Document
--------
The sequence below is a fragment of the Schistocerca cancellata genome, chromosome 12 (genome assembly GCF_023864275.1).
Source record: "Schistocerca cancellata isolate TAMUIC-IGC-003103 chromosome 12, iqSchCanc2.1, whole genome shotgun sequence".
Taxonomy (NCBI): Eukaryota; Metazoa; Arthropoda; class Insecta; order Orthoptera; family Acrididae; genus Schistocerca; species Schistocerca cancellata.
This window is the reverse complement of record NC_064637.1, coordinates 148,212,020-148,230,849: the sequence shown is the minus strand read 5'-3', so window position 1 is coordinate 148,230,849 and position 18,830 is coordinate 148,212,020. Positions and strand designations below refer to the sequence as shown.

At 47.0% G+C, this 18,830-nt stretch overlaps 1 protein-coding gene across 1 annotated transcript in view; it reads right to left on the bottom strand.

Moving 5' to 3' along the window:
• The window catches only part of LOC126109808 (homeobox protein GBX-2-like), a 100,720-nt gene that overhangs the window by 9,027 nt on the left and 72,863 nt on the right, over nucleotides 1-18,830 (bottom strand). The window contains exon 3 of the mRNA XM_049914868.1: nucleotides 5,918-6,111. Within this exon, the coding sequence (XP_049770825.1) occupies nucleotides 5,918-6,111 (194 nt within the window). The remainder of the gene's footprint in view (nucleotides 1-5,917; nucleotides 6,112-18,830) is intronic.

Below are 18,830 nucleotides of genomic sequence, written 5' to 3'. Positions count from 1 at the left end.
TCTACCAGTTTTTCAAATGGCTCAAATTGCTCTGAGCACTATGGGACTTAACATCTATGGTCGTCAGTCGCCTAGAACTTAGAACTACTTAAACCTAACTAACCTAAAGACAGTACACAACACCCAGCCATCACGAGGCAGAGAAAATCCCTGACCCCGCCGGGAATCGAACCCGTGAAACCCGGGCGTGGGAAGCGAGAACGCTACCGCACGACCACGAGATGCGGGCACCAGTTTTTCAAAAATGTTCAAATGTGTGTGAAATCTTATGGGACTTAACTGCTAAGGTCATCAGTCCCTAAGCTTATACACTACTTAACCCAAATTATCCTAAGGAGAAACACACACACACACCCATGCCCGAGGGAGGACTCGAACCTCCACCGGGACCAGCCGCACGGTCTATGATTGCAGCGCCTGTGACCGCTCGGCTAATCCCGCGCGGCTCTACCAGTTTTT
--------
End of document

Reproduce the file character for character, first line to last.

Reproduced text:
The sequence below is a fragment of the Schistocerca cancellata genome, chromosome 12 (genome assembly GCF_023864275.1).
Source record: "Schistocerca cancellata isolate TAMUIC-IGC-003103 chromosome 12, iqSchCanc2.1, whole genome shotgun sequence".
Taxonomy (NCBI): Eukaryota; Metazoa; Arthropoda; class Insecta; order Orthoptera; family Acrididae; genus Schistocerca; species Schistocerca cancellata.
This window is the reverse complement of record NC_064637.1, coordinates 148,212,020-148,230,849: the sequence shown is the minus strand read 5'-3', so window position 1 is coordinate 148,230,849 and position 18,830 is coordinate 148,212,020. Positions and strand designations below refer to the sequence as shown.

At 47.0% G+C, this 18,830-nt stretch overlaps 1 protein-coding gene across 1 annotated transcript in view; it reads right to left on the bottom strand.

Moving 5' to 3' along the window:
• The window catches only part of LOC126109808 (homeobox protein GBX-2-like), a 100,720-nt gene that overhangs the window by 9,027 nt on the left and 72,863 nt on the right, over nucleotides 1-18,830 (bottom strand). The window contains exon 3 of the mRNA XM_049914868.1: nucleotides 5,918-6,111. Within this exon, the coding sequence (XP_049770825.1) occupies nucleotides 5,918-6,111 (194 nt within the window). The remainder of the gene's footprint in view (nucleotides 1-5,917; nucleotides 6,112-18,830) is intronic.

Below are 18,830 nucleotides of genomic sequence, written 5' to 3'. Positions count from 1 at the left end.
TCTACCAGTTTTTCAAATGGCTCAAATTGCTCTGAGCACTATGGGACTTAACATCTATGGTCGTCAGTCGCCTAGAACTTAGAACTACTTAAACCTAACTAACCTAAAGACAGTACACAACACCCAGCCATCACGAGGCAGAGAAAATCCCTGACCCCGCCGGGAATCGAACCCGTGAAACCCGGGCGTGGGAAGCGAGAACGCTACCGCACGACCACGAGATGCGGGCACCAGTTTTTCAAAAATGTTCAAATGTGTGTGAAATCTTATGGGACTTAACTGCTAAGGTCATCAGTCCCTAAGCTTATACACTACTTAACCCAAATTATCCTAAGGAGAAACACACACACACACCCATGCCCGAGGGAGGACTCGAACCTCCACCGGGACCAGCCGCACGGTCTATGATTGCAGCGCCTGTGACCGCTCGGCTAATCCCGCGCGGCTCTACCAGTTTTT